As an advertising professional, I’d be remiss if I didn’t venture to the place many consider the mecca of consumerism in the US. So, during my second weekend here in Minneapolis, I hopped a train down to the land of endless stores and merchandise. Personally, I’ve never been a fan of malls. They’re always filled with people I normally try to avoid. But, this is one of those rare occasions where I felt compelled to actually step foot inside.
My initial reaction was that it seems a lot bigger on television. Don’t get me wrong, it is a gigantic place. But all of those clever camera tricks they use make it seem a lot bigger than it actually is. The building itself is 3 stories tall—with a fourth that houses a few bars and restaurants—and broken into four wings. I managed to cover the entire place in just under an hour and that’s when the disappointment started to set in. For some reason, I assumed all of the stores would offer something special—much like the eye-catching shops in Times Square. Yet, they were just stores. The same ones you find in just about every other mall across the country. Sure, this mall features two Victoria’s Secrets and 5 or 6 Starbucks, but at the end of the day, how much lingerie and coffee does one need? I’d say the most redeeming quality of the entire shopping area has to be the various food courts. They offered just about everything, from a Benihana and Tony Roma’s to a Bubba Gump Shrimp and Chipotle—not your typical mall fare.
Of course, if this was just a giant mall, it wouldn’t be that big of a deal. That’s why the Nickelodeon-themed amusement park that sits in the center of the building is such a selling point for me (and I’m sure many of the families that visit). At first glance, I assumed there wouldn’t be much for me to do, since every ride is named after a cartoon character. But I soon learned that wasn’t true. I ended up riding three of the park’s rollercoasters and boy, for being indoors, they sure are some hair-raisers. In particular, the SpongeBob coaster has a hill that goes straight up at a 90º angle and then drops you back down the same exact way. Oh and then it offers two loops for good measure. Is it for kids? I doubt it, but that’s what I found surprising about the park. It truly offered something for everyone.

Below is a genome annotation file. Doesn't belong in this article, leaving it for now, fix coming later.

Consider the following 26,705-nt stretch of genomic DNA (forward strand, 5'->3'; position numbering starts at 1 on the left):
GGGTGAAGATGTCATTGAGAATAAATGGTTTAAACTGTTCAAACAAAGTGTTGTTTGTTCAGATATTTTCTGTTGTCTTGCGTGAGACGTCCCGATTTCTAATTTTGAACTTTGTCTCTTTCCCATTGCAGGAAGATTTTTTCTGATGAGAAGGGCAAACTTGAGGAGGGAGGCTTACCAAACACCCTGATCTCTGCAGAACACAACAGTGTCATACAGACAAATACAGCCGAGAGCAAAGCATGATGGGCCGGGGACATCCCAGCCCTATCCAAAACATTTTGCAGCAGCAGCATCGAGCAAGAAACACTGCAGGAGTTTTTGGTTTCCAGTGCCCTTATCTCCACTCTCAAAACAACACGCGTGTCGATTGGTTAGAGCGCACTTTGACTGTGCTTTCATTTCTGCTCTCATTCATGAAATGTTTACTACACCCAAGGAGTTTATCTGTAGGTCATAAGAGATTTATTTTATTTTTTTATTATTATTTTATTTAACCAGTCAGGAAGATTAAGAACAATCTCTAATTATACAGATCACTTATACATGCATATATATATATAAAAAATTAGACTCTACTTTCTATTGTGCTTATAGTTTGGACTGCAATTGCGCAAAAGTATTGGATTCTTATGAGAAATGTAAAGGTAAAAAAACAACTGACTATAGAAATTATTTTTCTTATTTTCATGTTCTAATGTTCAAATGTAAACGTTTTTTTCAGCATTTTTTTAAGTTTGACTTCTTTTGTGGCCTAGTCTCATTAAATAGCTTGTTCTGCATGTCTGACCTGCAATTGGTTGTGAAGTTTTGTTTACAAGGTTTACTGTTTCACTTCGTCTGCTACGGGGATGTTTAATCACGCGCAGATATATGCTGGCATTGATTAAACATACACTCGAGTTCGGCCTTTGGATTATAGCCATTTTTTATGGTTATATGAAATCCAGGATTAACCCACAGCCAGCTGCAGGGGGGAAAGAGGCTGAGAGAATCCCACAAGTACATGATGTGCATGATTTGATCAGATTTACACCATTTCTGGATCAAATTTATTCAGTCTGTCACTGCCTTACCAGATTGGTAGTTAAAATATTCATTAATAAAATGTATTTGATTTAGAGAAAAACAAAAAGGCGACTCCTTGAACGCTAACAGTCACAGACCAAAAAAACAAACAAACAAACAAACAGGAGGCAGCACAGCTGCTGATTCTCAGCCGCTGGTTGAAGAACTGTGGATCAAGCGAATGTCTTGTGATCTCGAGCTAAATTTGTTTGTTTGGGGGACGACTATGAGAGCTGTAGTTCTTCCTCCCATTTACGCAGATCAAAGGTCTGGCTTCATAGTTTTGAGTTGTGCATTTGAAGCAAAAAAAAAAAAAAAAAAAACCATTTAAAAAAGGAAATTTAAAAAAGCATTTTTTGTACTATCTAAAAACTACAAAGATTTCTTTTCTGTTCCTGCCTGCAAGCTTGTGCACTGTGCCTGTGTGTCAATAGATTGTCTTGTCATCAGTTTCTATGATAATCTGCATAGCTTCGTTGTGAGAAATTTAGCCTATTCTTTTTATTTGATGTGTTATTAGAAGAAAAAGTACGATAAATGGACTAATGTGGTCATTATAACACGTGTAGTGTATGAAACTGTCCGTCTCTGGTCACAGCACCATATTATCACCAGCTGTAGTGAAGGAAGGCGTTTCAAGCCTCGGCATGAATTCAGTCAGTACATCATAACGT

In all honesty, the mall does have a lot more to offer than what I was able to take in. There's an aquarium, a movie theatre, a comedy club and several rotating exhibits, which currently include CSI: The Experience, the Barbie Dream House Experience and Star Trek: The Exhibit, among others. The one downside to all of these things though is the added price tag. I'm sure some of them are rather enjoyable, but I just couldn't bring myself to fork over the dough. However, I did want to make mention of them, as they too are a strong selling point for the overall experience.
Would I ever take a destination vacation to The Mall of America? Nah. But after visiting, I really see the appeal to families. It’s an experience unlike any other and given that there’s a hotel connected to one of the wings, it’s easy to pop by for a weekend and indulge in just about anything your heart desires. In the end, I think it does bring something special to the area, especially during the frigid winter months. When there's 8 feet of snow outside, I imagine this place almost seems like a wonderland of sorts. All I know is, if I ever go back, I’m getting a room for the night and hitting up Cinnabon and Auntie Anne’s pretzels for an all night bender of sugar, cinnamon and sweet, sweet icing. You just can’t get more American than that!